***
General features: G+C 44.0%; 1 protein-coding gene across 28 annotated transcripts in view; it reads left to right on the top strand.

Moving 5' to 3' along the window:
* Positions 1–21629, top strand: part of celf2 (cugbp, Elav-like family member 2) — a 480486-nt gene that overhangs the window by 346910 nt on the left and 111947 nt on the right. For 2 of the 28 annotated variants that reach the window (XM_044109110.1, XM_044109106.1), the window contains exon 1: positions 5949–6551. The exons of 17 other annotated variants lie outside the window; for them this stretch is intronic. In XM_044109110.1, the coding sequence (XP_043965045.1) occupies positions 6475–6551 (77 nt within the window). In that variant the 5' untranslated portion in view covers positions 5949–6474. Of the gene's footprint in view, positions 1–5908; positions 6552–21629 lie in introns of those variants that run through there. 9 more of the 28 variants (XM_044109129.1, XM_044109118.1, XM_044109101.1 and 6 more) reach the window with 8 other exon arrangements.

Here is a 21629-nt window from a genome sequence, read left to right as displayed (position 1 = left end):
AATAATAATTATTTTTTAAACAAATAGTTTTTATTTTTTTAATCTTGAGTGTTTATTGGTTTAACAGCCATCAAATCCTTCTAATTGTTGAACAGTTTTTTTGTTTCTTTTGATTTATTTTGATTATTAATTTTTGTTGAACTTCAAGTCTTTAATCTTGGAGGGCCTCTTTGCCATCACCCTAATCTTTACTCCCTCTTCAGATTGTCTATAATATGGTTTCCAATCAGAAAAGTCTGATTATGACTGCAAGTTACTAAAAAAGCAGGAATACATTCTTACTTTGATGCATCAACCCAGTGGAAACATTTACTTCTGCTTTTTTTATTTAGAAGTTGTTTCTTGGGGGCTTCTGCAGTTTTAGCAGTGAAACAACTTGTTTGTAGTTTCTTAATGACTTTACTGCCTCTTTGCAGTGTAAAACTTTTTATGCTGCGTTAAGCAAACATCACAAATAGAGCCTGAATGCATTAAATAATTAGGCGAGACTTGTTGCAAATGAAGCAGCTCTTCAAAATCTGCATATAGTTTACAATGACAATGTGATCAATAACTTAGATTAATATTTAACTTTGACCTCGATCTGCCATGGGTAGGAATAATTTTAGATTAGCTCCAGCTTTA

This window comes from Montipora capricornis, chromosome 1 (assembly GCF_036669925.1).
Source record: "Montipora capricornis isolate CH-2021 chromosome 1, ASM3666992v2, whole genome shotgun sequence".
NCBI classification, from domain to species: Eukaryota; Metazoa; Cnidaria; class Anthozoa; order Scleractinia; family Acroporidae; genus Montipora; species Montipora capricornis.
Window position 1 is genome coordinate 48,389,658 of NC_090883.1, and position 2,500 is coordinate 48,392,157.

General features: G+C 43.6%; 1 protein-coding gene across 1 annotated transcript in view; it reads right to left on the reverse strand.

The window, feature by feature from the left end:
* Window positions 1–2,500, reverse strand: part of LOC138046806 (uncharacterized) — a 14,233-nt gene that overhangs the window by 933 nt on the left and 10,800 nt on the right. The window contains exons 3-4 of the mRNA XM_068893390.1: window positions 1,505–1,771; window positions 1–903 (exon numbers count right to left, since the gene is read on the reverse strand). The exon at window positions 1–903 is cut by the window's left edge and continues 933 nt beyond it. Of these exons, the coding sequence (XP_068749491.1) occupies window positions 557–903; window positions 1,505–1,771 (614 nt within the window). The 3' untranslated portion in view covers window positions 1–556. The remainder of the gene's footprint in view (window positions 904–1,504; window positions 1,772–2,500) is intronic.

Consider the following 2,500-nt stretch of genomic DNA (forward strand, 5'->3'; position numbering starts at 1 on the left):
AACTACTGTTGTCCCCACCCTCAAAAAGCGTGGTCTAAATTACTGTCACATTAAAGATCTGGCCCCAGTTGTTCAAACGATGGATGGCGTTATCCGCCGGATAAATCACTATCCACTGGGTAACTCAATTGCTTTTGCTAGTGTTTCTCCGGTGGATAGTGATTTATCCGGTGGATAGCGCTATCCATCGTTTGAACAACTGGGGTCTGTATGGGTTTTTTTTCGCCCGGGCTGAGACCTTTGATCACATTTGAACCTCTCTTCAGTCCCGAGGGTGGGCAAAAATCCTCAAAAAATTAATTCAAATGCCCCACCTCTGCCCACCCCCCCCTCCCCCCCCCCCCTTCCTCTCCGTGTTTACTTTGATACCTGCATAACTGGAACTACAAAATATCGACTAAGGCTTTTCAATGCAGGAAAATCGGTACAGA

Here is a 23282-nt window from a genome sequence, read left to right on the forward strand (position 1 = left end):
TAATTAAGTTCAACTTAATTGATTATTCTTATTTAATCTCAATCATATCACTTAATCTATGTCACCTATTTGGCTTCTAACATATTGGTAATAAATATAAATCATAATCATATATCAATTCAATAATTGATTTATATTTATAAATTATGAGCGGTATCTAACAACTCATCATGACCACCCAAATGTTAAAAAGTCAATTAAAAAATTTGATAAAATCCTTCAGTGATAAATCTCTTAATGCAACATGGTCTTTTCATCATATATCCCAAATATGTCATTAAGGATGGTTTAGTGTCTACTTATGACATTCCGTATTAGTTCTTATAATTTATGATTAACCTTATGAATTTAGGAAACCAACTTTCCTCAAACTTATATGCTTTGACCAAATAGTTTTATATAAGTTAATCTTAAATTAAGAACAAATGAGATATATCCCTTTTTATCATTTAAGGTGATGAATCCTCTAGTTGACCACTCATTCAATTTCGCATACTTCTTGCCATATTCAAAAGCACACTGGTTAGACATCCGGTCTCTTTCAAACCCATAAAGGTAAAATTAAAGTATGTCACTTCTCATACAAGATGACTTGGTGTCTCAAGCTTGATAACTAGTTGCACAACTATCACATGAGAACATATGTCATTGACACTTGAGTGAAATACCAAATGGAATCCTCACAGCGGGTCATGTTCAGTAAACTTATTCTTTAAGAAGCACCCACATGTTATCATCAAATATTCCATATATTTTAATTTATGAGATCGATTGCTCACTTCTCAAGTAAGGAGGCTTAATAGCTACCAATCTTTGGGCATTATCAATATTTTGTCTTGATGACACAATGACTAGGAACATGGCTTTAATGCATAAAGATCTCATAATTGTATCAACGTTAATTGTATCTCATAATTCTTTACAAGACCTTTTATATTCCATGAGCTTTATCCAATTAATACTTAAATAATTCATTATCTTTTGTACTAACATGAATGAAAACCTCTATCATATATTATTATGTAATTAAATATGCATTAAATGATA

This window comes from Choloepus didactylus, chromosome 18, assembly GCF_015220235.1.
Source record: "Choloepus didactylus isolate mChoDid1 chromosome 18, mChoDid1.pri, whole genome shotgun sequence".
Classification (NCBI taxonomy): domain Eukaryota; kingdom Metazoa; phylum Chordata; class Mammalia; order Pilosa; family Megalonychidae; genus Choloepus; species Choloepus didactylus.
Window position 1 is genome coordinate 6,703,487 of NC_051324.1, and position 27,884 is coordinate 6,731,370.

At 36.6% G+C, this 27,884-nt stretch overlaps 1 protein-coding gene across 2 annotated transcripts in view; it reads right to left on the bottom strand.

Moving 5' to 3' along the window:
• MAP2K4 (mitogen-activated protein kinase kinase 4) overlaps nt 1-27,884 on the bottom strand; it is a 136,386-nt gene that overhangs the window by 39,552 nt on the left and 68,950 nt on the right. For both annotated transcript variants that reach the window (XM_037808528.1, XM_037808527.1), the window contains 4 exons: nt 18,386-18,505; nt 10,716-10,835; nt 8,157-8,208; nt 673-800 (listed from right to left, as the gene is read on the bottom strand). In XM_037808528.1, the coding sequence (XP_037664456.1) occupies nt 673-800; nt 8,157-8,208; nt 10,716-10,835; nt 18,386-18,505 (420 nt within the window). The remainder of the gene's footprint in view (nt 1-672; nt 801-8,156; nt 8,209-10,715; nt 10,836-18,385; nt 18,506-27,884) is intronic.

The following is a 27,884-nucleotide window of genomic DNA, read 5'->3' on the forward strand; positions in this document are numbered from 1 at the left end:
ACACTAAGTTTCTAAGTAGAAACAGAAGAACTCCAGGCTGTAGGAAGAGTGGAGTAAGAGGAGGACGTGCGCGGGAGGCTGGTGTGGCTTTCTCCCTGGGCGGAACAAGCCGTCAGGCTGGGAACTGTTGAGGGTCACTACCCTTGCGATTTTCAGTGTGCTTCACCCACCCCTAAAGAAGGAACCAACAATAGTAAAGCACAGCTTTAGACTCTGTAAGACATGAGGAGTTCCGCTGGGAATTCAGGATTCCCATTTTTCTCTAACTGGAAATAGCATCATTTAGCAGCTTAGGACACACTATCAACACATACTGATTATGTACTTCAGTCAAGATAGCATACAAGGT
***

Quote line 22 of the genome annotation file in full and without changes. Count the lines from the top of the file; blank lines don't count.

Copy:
Moving 5' to 3' along the window: